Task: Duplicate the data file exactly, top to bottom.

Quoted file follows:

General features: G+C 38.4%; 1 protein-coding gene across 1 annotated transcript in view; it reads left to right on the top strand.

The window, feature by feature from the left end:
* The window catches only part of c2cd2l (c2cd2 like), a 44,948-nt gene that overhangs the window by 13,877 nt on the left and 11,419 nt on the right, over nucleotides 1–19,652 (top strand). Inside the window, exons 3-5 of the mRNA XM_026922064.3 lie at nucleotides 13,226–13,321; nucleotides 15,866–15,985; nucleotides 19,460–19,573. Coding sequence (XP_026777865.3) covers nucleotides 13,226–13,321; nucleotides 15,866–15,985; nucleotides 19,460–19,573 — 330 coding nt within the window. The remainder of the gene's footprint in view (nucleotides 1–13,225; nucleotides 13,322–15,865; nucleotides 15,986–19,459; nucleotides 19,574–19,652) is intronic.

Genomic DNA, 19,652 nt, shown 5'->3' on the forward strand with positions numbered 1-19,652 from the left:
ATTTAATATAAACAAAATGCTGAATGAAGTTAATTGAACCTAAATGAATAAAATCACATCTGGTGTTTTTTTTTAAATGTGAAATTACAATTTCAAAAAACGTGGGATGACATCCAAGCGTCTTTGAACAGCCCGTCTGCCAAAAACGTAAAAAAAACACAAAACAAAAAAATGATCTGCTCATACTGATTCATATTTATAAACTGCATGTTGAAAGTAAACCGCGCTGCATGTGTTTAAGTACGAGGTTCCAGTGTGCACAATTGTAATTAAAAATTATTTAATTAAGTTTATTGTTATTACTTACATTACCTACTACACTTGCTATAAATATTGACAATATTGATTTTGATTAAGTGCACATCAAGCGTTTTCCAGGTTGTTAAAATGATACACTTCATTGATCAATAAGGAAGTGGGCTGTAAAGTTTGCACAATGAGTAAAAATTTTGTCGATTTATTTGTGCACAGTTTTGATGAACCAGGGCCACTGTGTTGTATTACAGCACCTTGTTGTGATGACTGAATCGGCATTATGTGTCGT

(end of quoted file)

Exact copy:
General features: G+C 38.4%; 1 protein-coding gene across 1 annotated transcript in view; it reads left to right on the top strand.

The window, feature by feature from the left end:
* The window catches only part of c2cd2l (c2cd2 like), a 44,948-nt gene that overhangs the window by 13,877 nt on the left and 11,419 nt on the right, over nucleotides 1–19,652 (top strand). Inside the window, exons 3-5 of the mRNA XM_026922064.3 lie at nucleotides 13,226–13,321; nucleotides 15,866–15,985; nucleotides 19,460–19,573. Coding sequence (XP_026777865.3) covers nucleotides 13,226–13,321; nucleotides 15,866–15,985; nucleotides 19,460–19,573 — 330 coding nt within the window. The remainder of the gene's footprint in view (nucleotides 1–13,225; nucleotides 13,322–15,865; nucleotides 15,986–19,459; nucleotides 19,574–19,652) is intronic.

Genomic DNA, 19,652 nt, shown 5'->3' on the forward strand with positions numbered 1-19,652 from the left:
ATTTAATATAAACAAAATGCTGAATGAAGTTAATTGAACCTAAATGAATAAAATCACATCTGGTGTTTTTTTTTAAATGTGAAATTACAATTTCAAAAAACGTGGGATGACATCCAAGCGTCTTTGAACAGCCCGTCTGCCAAAAACGTAAAAAAAACACAAAACAAAAAAATGATCTGCTCATACTGATTCATATTTATAAACTGCATGTTGAAAGTAAACCGCGCTGCATGTGTTTAAGTACGAGGTTCCAGTGTGCACAATTGTAATTAAAAATTATTTAATTAAGTTTATTGTTATTACTTACATTACCTACTACACTTGCTATAAATATTGACAATATTGATTTTGATTAAGTGCACATCAAGCGTTTTCCAGGTTGTTAAAATGATACACTTCATTGATCAATAAGGAAGTGGGCTGTAAAGTTTGCACAATGAGTAAAAATTTTGTCGATTTATTTGTGCACAGTTTTGATGAACCAGGGCCACTGTGTTGTATTACAGCACCTTGTTGTGATGACTGAATCGGCATTATGTGTCGT